Archives for : abbie mills

The Slippery Slope (Part 2)

Featuring Nicole Beharie (Abbie Mills), Tom Mison (Ichabod Crane), and their usual lack of personal space.

Featuring Nicole Beharie (Abbie Mills), Tom Mison (Ichabod Crane), and their usual lack of personal space.

The story of how I got roped into watching ‘Sleepy Hollow’ seems like an old classic. Here I was with my steady lineup of shows and then I heard about a fantasy show with a black female protagonist. Granted, it was on Fox—the Judas of all television channels—but I figured that since I’m in the same business, I should watch the trailer. Needless to say, I was not impressed and thought it was the dumbest premise I’ve ever seen in my life. However, I felt obligated as a fellow woman of color to support a show that featured a black woman as something other than a side chick or a housewife, and gave the pilot a watch.

Since then, I’ve been watching ‘Sleepy Hollow’ with mild interest. Yes, the premise is ridiculous, there is absolutely no logic involved with any of the monster-hunting, and it’s basically like taking one of my books and putting it in a blender with ‘Constantine’ (2005) and ‘Supernatural’, but it’s still harmless entertainment with a twist of diversity.

Fast-forward to a couple weeks ago. If you’re acquainted with the ‘Sleepy Hollow’ fandom, then you know that the episode “Deliverance” is ground zero for one of the biggest fandom freak outs in quite some time. And rightfully so.

If you haven’t been reading Genevieve Valentine’s io9 Sleepy Hollow recaps, please do. She pretty much sums up my feelings about 80% of the time, but I’ll give you a quick rundown of why the episode was a nuclear holocaust: Ichabod Crane’s witch wife, Katrina, has been staying with the bad guys—her son, Jeremy, the Horseman of War—and Abraham—the Headless Horseman of Death, who was her betrothed back in the day before they all time jumped into modern day thanks to the war with the demon Moloch—in order to “spy on them for valuable information” to later share with Crane and Abbie Mills, his partner, police officer, and fellow Witness (and work wife, if we’re being honest.) In the previous episode, Jeremy got his hands on an evil substance that turned into a spider, crawled into Katrina’s mouth, and somehow managed to impregnate her with a baby version of Moloch. Yes, I cannot believe I just typed that sentence with any amount of sanity in my brain. Katrina escapes to Crane and Abbie to figure out how to get rid of the demon baby before Moloch is born and the war begins.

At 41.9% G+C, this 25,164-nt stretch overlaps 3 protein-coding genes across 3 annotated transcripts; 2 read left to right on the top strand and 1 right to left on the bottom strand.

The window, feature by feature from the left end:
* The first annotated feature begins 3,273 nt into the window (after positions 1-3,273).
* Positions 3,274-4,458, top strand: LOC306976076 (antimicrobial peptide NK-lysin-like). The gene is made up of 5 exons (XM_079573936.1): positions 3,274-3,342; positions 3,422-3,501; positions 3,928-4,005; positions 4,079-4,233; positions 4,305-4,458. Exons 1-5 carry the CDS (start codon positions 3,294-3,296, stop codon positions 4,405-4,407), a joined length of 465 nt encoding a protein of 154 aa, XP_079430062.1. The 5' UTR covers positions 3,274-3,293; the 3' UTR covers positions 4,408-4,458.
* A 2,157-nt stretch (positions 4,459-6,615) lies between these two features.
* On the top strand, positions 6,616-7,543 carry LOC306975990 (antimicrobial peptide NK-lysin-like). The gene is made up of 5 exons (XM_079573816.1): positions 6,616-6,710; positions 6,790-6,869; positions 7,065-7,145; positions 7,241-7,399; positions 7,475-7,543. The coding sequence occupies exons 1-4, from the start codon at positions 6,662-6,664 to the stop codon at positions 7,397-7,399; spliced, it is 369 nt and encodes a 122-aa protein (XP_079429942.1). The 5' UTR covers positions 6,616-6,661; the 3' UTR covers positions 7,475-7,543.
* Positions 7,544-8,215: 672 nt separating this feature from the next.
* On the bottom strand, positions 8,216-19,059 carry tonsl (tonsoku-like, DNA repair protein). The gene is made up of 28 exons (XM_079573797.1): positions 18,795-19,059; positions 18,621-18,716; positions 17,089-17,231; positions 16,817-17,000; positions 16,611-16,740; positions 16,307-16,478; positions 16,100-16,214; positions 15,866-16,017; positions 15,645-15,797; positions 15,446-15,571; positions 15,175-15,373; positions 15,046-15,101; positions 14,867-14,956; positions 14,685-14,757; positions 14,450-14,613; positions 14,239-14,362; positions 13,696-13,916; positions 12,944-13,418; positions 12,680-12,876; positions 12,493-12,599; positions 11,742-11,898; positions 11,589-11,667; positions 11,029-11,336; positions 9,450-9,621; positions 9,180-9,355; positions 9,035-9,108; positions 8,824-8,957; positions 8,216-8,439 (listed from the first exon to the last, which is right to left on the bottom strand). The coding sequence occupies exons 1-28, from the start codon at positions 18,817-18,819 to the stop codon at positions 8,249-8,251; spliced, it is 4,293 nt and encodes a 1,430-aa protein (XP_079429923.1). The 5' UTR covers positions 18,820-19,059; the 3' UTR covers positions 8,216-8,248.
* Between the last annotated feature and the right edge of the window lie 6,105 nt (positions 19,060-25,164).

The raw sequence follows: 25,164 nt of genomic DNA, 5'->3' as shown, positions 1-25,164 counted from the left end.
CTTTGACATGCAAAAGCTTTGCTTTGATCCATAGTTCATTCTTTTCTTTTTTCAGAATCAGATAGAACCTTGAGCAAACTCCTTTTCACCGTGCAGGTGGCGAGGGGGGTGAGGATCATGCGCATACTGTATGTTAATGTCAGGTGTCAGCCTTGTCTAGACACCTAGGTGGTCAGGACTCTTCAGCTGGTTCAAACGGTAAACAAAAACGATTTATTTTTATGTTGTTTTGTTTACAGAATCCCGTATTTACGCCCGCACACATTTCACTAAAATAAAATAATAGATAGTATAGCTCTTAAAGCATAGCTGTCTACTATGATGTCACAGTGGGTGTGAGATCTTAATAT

Where do I even begin with why this episode may in fact do this show in for good? I mean, if I can manage to sidestep the utter creepiness of a son inseminating his mother, or the tired-ass plotpoint of “unwanted supernatural pregnancy,” then the clear reason why this episode did not work is centered around Katrina Crane. Her presence in this show went from exasperating to just plain infuriating.

Look, it’s not like Katrina needs to be a gun-toting bad ass like Abbie to be a good character. I can name plenty of Non Action Girl heroines that are effective and three dimensional. The problem is that she doesn’t do anything useful. She’s such a damsel in distress. She went undercover to spy on the bad guys, and yet all she did up until that episode was send Crane a note with a raven. She has not learned a damn thing and she hasn’t done much other than giving Crane vague messages while she was in Purgatory back in season one. Even though her actions technically started the plot of the series, the fact that the writers staunchly refuse to make her an important asset to Team Witness is grating.

For example, even though Jeremy kidnapped her and left Crane to die in a coffin buried underground last season, Katrina is somehow convinced that there is good in Jeremy and he can be saved. She even gets Crane in on her nonsense, insisting that Moloch’s influence is why he turned out evil. We have not seen one single sign that Jeremy is being controlled, but she and Crane insist to Abbie that their faith in him is why he deserves to be saved. Mind you, Crane goes to Jeremy and asks him to get rid of the demon baby and he pretty much laughs in Crane’s face before leaving, but this somehow still doesn’t deter the Cranes. The blind love they have for someone who is trying to literally raise hell on earth just makes me want to pound my head into the wall until I’m unconscious.